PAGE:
Frank Lloyd Wright's unbuilt Trinity Chapel brought to life in images by David Romero

An unbuilt chapel by Frank Lloyd Wright has been realised in these colour visualisations by architect David Romero, featuring red walkways, a green shingle spire and stained-glass windows.

The images of Trinity Chapel form part of Romero's Hooked on the Past series, which visualises the buildings of American architect Frank Lloyd Wright, including the demolished Larkin Administration Building and ruined Rose Pauson House.

The Spanish architect chose to recreate the exterior and interiors Wright's unbuilt chapel because he wanted to reveal the intricacies of the design – a common feature of the Wright's religious architecture.

Wright is considered one of the 20th century's most important architects, and his work is credited a precursor to modernism.

"Among Wright's designs that never came to be realised this is one of the most delicate, as the American genius always managed the religious works with true mastery," Romero told Dezeen, "so now we can change history and explore what would have happened if Wright's design had been built just as he had imagined it."

Frank Lloyd Wright designed Trinity Chapel in 1958 for the University of Oklahoma in Norman but it wasn't built because of a misunderstanding between the architect and his client Fred Jones.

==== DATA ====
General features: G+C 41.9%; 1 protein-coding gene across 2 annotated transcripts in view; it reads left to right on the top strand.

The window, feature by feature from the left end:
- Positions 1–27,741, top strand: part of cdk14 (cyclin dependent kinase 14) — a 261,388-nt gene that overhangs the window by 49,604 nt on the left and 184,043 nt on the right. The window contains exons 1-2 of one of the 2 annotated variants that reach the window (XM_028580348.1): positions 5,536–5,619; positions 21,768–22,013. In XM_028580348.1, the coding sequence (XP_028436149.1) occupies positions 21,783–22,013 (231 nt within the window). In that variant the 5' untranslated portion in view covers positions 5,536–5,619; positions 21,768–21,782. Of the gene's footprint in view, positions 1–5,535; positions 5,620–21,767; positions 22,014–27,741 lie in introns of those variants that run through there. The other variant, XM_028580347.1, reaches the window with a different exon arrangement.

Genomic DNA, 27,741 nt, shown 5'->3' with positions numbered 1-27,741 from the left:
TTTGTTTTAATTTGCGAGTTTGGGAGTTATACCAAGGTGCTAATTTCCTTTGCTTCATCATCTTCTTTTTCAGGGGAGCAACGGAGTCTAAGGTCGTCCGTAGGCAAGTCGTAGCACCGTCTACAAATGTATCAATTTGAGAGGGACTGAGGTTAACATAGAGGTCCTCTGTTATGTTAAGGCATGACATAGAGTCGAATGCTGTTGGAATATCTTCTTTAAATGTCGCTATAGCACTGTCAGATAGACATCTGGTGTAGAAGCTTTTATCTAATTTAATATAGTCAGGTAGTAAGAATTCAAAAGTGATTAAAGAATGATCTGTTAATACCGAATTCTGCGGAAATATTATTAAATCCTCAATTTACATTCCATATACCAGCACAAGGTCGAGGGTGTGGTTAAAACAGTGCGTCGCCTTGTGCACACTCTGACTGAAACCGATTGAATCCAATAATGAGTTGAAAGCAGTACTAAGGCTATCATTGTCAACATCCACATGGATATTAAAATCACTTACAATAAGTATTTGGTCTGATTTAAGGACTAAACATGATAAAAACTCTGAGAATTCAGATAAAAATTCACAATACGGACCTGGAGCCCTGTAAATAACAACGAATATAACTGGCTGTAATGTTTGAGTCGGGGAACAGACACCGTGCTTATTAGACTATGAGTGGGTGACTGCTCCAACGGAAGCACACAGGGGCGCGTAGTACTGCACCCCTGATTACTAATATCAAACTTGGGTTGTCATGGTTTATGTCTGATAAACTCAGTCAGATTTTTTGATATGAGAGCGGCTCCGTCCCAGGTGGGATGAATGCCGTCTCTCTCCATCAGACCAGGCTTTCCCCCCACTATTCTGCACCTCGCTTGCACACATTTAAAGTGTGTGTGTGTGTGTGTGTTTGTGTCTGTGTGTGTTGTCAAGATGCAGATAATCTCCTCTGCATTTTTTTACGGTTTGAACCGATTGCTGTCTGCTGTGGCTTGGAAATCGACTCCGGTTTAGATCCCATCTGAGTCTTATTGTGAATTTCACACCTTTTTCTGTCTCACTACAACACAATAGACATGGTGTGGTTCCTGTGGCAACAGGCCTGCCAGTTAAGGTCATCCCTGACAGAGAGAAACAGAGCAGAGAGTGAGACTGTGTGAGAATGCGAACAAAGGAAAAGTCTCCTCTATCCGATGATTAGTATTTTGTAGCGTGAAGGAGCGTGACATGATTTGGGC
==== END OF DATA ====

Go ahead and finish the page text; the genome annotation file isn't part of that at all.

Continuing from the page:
Jones, a car dealer, wanted the chapel to be an extension of the university. Instead, Wright conceived a free-standing triangular building wrapped by zigzagging pathways.

Romero captured the unusual shape of the building on modelling programmes AutoCAD and 3ds Max, detailing the three triangular corners that form the base and the underground carpark.

He then used Vray to add colours and textures, including the green shingles that from a spire at the top of the building, the yellow facade and red pathways, as well as the surrounding forest.

Romero had to imagine some of the details of the design, including the pond that flanks the building and the diamond-shaped stained glass windows on the exterior.

"I have had to speculate in some details that were not yet designed by Wright, such as the design of the stained glass, the pulpit or the large pond, but always thinking of what Wright would have done if he had had the opportunity to continue his assignment."

His images show the colourful light that these windows bring inside, which Romero has also furnished for the projects. Wooden pews with blue cushions surround the central pulpit complete with a podium structure.

Among Frank Lloyd Wright's most famous projects is the 1927 Fallingwater house in Pennsylvania, the 1939 Johnson Wax headquarters in Wisconsin and the 1959 Guggenheim Museum in New York.

In 2015, 10 of his buildings were nominated for UNESCO's World Heritage List.

New York's Museum of Modern Art will host a major retrospective of Wright's work this year to coincide with what would have been his 150th birthday.